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Hydrops fetalis due to ABO incompatibility
  1. Maura McDonnell,
  2. Simon Hannam,
  3. SP Devane
  1. Department of Child Health Kings College Hospital Denmark Hill London SE5 9RS
  1. Dr Simon Hannam.

Abstract

Antenatal haemolysis in association with ABO incompatibility occurs very rarely. Two cases of hydrops fetalis in black infants caused by anti-B haemolysins are reported. The greater severity of ABO incompatibility in black African peoples may have important implications for antibody screening in this ethnic group.

  • ABO incompatibility
  • hydrops fetalis
  • black Africans

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ABO incompatibility is the most common materno-fetal blood group incompatibility which, unlike rhesus disease, is usually a problem of the neonate rather than the fetus. Anaemia is rare; the main clinical problem is jaundice. The incidence in the United Kingdom is about 2% of all births, but severe haemolytic disease occurs in only 0.03% of births. Hydrops fetalis in association with ABO incompatibility is extremely rare, with single case reports only. We report two cases of hydrops caused by ABO incompatibility.

Case reports

CASE 1

A girl was born at term to a Nigerian couple. The mother’s blood group was O rhesus positive. An emergency caesarean section was performed for fetal distress. At delivery the baby was cyanosed, limp, and bradycardic, requiring intubation and ventilation. Her birthweight was 2740 g. She was pale and oedematous with a petechial rash over the trunk and had a distended abdomen with marked hepatosplenomegaly. Initial investigations showed features of haemolytic anaemia (table 1). A double volume exchange transfusion was performed at 2 hours of age.

Table 1

Clinical data at presentation

CASE 2

This boy was the second of twins born at term to an Afro-Caribbean woman whose blood group was O positive. Her partner was Nigerian. During pregnancy both twins grew along the 50th percentile. The second twin was limp and bradycardic, requiring intubation and ventilation. On admission to the nursery he was pale, jaundiced, and oedematous, with abdominal distension and hepatosplenomegaly. His birthweight was 2032 g. Initial investigations again showed features of haemolytic anaemia (table 1). A double volume exchange transfusion was required.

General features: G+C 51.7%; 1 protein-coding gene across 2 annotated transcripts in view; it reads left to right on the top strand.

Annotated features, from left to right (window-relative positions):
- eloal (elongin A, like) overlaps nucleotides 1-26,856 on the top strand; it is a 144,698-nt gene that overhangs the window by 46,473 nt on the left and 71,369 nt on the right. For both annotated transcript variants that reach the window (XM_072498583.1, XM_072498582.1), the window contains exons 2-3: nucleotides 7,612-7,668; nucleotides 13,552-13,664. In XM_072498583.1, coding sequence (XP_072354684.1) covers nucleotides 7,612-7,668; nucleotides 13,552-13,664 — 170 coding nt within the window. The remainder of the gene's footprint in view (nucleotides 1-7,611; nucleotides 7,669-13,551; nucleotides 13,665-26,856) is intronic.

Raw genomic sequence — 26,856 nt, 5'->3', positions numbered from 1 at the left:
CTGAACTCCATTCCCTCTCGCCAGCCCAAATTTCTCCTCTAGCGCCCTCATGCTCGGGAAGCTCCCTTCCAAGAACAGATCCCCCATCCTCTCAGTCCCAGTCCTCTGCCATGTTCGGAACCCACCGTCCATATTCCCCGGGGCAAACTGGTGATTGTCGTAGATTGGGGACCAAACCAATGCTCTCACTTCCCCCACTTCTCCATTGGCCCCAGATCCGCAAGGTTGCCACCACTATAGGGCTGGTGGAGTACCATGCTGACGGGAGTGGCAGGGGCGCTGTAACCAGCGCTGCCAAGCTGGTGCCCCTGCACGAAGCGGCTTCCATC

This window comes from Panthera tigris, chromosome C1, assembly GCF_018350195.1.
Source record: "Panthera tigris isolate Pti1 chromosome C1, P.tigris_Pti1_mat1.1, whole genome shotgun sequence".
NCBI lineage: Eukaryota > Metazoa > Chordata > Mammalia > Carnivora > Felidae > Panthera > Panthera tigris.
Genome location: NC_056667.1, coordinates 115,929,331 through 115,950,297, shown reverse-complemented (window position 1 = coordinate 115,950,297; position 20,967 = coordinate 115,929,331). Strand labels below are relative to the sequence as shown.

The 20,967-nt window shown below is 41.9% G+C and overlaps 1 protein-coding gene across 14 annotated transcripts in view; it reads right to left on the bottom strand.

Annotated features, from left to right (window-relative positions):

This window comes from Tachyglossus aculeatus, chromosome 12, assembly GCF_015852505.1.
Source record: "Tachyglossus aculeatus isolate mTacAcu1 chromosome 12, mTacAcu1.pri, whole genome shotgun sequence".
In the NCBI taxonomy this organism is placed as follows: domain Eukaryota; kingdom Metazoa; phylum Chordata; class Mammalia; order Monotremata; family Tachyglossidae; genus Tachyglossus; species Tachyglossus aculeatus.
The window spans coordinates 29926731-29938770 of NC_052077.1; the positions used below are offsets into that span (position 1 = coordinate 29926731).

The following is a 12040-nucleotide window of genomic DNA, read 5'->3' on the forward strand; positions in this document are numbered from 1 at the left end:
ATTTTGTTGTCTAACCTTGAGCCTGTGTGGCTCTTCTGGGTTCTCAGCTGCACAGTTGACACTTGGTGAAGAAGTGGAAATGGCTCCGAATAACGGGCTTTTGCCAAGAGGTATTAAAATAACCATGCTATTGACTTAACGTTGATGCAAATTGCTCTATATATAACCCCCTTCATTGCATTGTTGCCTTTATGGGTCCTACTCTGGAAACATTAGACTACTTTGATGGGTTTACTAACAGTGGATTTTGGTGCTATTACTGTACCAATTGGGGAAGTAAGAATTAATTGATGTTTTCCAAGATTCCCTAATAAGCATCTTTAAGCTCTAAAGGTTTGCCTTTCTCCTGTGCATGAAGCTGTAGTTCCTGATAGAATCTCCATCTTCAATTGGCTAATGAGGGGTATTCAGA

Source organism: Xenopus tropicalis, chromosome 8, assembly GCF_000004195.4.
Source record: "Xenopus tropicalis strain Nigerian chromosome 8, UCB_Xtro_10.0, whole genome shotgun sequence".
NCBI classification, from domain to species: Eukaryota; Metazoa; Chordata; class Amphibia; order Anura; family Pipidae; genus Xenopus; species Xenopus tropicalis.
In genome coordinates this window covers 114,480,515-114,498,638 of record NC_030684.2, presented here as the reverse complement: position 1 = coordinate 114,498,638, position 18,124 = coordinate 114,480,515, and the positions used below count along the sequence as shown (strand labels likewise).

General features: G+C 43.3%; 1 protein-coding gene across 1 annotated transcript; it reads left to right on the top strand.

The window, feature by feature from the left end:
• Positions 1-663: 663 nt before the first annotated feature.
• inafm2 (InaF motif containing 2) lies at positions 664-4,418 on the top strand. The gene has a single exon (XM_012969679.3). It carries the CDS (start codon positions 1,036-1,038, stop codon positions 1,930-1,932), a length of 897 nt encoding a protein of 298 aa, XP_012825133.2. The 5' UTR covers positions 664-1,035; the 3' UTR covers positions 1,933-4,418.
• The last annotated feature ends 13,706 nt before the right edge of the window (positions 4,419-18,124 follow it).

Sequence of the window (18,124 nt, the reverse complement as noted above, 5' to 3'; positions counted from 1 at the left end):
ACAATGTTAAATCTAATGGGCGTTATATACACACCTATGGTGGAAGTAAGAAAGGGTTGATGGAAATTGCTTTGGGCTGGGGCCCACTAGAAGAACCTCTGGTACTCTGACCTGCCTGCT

In both cases full infection and metabolic screens were carried out and were normal. The jaundice and hepatosplenomegaly gradually resolved over a period of 8 weeks.

Discussion

There is a 1 in 5 chance of ABO incompatibility between fetal red cells and maternal serum, yet ABO haemolytic disease of the newborn (HDN) is relatively uncommon, occurring in about 2% of all births. Only three cases of hydrops fetalis with neonatal survival have been described in association with ABO incompatibility.1-3This condition is rare because anti-A and anti-B antibodies that develop during the first few months of life are usually IgM immunoglobulins that cannot cross the placenta. HDN can only be caused by IgG (immune) maternal antibody. A high titre of immune antibody will not necessarily cause problems in utero as A and B antigens are present on cells of all other tissues and body fluids, and not only on red cells. These fetal antigens help to protect the incompatible fetal red cells by neutralising transferred maternal antibody.

The incidence of severe HDN varies among racial groups. A higher incidence and severity has been observed among Latin American4 and Black peoples.5 In a study of 509 Nigerian volunteers 53.6% of group O individuals had anti-A haemolysins, 62.7% had anti-B haemolysins and 47.9% had both. Thus Nigerians have a high level of anti-A and anti-B haemolysins compared with Europeans, and unlike Europeans, many group O individuals in Nigeria are “dangerous” rather than “safe” universal blood donors.6

The cases reported here show that severe haemolysis can occur as a result of ABO incompatibility and that this diagnosis should be considered in the antenatal evaluation of hydrops fetalis. It is not cost effective to screen for ABO incompatibility as there is no test that is of high predictive value for severe HDN. It is known, however, that haemolysis can be more severe in certain racial groups and so there may be a case for screening for immune antibodies in these groups to monitor fetuses that may be at risk. This may be combined with antenatal scanning to look for early signs of hydrops. Cord blood testing could then be considered in selected cases. This would be of particular importance in areas with a high ethnic mix. Finally, early neonatal discharge may be risky for babies of group O women with high antibody titre, or with a history of ABO incompatibility in a previous pregnancy.

References

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